CCL made an extended submission to the Senate’s review of the Telecommunications (Interception and Access) Act (the TIA Act). We emphasized the importance of privacy as a fundamental right, central to the maintenance of democratic societies and essential for the formation of dissent and the exercise of freedom. Surveillance is a tool of tyranny.
Amongst sixteen recommendations we made were:
- That warrants under the TIA Act should only be issued where they are likely to assist in an investigation of an offence involving a risk to life and there are no other methods available to the agency to obtain the information it needs.
- That B-party warrants, which enable an officer to intercept the communications of a person against whom there is not a shred of suspicion, be abolished.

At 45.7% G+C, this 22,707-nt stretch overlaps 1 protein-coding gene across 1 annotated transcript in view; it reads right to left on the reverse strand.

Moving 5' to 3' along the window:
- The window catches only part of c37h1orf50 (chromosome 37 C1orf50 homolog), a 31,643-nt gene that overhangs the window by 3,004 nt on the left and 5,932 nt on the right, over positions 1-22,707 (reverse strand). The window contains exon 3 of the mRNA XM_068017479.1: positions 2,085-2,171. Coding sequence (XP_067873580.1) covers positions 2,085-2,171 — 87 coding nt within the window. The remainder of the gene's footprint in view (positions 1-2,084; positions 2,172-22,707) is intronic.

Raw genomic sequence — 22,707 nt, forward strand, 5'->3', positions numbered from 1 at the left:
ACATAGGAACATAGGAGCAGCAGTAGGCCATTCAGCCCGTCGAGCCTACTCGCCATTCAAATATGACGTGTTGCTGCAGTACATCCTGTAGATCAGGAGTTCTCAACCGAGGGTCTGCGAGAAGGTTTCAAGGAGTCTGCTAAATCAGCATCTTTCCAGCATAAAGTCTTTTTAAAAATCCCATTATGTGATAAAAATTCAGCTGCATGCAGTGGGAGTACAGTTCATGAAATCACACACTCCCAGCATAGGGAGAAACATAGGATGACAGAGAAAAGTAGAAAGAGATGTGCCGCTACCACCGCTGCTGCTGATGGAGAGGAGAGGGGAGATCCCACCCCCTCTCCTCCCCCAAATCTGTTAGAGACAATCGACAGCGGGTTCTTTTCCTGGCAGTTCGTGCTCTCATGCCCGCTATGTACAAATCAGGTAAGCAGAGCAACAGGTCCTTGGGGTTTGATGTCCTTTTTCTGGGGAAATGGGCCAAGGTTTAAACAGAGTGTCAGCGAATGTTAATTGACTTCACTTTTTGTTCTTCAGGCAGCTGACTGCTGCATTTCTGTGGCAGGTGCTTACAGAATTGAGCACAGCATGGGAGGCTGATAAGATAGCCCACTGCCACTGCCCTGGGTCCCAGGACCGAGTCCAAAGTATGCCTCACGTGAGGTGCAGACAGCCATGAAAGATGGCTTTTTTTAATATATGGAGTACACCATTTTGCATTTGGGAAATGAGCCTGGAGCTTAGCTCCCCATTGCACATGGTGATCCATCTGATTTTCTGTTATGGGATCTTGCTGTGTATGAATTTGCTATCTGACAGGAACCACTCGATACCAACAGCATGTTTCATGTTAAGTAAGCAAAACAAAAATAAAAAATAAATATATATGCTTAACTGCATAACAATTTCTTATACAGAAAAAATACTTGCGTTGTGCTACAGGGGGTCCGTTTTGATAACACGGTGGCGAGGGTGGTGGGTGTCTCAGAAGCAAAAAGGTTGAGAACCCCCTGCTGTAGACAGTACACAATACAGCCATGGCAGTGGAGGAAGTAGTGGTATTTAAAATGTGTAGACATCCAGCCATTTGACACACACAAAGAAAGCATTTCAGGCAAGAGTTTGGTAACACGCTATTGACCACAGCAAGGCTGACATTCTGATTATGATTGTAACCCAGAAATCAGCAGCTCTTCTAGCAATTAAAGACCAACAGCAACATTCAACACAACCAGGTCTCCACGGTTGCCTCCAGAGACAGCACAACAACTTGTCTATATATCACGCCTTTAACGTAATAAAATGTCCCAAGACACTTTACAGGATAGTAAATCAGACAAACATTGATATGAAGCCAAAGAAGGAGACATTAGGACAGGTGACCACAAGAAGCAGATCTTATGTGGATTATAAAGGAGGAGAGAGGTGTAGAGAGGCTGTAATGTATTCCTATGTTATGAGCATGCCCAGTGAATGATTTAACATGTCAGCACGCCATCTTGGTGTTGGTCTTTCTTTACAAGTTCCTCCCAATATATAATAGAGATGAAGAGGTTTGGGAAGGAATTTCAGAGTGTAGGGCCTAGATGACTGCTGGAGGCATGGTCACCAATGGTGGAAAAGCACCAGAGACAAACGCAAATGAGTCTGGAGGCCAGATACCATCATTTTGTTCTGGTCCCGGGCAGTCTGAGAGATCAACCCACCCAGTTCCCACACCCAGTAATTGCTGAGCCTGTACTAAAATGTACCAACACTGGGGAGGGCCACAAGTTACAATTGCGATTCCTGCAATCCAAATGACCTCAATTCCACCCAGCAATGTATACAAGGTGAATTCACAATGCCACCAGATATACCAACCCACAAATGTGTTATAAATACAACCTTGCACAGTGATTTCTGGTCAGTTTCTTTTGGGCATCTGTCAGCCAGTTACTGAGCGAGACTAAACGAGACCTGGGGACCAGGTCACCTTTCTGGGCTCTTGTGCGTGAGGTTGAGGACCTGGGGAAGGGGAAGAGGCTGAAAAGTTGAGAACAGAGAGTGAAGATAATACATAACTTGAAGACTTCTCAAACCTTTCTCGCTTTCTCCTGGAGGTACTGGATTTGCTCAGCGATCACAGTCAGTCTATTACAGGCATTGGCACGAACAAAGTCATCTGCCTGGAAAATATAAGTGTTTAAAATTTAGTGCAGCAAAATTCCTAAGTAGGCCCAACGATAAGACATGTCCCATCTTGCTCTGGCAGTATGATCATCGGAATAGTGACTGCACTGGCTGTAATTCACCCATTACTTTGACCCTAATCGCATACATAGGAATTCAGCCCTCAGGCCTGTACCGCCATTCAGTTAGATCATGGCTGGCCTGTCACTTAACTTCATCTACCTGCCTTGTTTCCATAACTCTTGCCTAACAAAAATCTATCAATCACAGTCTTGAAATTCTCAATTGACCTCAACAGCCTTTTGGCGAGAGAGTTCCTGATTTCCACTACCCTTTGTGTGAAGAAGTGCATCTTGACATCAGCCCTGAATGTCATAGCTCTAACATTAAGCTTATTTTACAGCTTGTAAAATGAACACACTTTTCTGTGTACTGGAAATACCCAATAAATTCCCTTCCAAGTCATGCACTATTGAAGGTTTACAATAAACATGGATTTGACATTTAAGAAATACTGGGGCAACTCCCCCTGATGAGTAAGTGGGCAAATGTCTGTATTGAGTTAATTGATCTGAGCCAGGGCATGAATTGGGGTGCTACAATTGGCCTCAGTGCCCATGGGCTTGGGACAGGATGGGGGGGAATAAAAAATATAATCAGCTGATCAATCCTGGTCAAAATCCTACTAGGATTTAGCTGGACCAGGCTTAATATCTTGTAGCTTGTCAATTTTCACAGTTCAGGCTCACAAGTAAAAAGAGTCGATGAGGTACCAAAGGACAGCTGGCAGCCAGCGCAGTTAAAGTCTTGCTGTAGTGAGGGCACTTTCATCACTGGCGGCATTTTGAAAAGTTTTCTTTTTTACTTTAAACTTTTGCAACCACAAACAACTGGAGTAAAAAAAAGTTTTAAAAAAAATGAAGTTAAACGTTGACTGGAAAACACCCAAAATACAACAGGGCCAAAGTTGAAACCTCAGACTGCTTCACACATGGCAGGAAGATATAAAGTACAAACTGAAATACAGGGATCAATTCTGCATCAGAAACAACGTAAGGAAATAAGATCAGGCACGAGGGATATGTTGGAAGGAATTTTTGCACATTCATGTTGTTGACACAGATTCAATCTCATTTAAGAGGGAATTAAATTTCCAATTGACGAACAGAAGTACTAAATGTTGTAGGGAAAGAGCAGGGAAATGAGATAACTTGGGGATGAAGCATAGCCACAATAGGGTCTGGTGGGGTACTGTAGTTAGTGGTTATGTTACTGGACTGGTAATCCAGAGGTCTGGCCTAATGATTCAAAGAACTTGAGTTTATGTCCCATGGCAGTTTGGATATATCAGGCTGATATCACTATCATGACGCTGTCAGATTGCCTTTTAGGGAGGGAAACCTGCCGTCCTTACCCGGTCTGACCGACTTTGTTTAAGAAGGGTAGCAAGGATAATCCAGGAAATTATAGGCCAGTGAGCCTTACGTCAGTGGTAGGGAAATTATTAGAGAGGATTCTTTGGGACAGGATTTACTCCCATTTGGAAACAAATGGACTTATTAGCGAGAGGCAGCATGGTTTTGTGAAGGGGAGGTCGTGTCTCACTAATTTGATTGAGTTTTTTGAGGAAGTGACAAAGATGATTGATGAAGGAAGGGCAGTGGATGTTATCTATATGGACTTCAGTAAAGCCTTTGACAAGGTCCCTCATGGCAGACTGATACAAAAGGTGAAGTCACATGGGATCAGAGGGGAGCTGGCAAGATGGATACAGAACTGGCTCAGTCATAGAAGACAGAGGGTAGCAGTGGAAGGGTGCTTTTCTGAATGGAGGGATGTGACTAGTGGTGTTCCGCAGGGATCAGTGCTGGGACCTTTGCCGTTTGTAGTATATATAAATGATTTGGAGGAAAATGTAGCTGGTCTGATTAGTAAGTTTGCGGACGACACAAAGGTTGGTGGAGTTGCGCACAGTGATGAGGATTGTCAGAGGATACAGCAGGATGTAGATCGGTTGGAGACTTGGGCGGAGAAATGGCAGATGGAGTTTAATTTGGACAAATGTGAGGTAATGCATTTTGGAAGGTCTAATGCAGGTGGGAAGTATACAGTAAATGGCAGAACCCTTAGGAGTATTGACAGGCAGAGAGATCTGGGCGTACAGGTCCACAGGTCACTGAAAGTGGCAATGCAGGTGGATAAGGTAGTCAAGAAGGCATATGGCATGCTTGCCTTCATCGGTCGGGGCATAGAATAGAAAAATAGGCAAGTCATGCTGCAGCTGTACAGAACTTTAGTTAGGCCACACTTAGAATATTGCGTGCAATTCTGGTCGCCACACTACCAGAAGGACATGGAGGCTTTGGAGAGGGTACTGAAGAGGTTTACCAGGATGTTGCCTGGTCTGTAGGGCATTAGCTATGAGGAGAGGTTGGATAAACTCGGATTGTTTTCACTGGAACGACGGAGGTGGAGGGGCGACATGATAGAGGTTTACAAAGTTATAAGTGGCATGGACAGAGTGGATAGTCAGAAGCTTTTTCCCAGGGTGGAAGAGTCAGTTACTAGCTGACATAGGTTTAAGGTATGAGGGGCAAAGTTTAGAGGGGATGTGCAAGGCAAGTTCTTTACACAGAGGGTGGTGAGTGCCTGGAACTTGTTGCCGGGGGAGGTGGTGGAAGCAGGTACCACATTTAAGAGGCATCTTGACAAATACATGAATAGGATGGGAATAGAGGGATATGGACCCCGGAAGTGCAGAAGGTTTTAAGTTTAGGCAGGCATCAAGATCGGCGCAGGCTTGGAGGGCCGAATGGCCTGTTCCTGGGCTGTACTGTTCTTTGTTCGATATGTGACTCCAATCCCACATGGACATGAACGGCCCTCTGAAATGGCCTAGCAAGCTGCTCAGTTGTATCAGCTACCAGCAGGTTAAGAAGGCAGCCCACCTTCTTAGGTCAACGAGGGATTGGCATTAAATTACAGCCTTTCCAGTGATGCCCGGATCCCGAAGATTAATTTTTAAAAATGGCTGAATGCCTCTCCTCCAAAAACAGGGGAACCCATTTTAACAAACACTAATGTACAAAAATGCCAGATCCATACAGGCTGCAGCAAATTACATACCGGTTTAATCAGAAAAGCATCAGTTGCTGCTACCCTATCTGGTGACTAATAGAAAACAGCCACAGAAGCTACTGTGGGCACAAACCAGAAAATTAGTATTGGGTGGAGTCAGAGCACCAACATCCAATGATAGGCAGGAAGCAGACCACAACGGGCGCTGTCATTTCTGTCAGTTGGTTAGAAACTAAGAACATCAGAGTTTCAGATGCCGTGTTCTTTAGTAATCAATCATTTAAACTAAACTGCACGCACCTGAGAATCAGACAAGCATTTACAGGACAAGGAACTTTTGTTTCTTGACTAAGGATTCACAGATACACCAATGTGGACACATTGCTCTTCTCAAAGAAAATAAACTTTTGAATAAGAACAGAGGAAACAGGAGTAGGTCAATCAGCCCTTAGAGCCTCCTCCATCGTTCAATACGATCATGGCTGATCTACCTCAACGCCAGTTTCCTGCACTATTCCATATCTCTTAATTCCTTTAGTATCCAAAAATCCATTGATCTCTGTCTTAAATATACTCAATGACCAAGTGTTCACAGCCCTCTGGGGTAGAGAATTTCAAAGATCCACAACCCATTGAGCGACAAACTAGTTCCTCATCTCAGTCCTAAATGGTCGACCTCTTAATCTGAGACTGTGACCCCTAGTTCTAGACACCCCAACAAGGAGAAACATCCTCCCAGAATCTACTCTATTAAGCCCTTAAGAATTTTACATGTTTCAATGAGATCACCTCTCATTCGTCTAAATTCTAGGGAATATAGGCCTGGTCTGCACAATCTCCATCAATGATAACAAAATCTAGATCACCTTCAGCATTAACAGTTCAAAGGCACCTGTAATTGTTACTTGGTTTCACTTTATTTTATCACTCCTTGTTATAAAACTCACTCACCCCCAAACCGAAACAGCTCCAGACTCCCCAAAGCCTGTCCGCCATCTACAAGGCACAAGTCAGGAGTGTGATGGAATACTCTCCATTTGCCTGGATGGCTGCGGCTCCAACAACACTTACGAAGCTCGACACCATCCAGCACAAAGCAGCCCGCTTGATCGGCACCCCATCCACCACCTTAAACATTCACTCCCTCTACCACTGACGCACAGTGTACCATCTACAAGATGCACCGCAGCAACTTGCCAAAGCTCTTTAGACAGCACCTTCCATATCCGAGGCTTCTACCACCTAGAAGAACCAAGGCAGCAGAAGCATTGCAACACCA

- That better restrictions be placed on the transfer of intercepted information or metadata from one agency to another.
We argued that the 330,840 authorisations made in a single year (2012-2013) for access to data about people’s internet use and telecommunications were excessive, and that agencies should be obliged to apply for a warrant before being given such authorisation.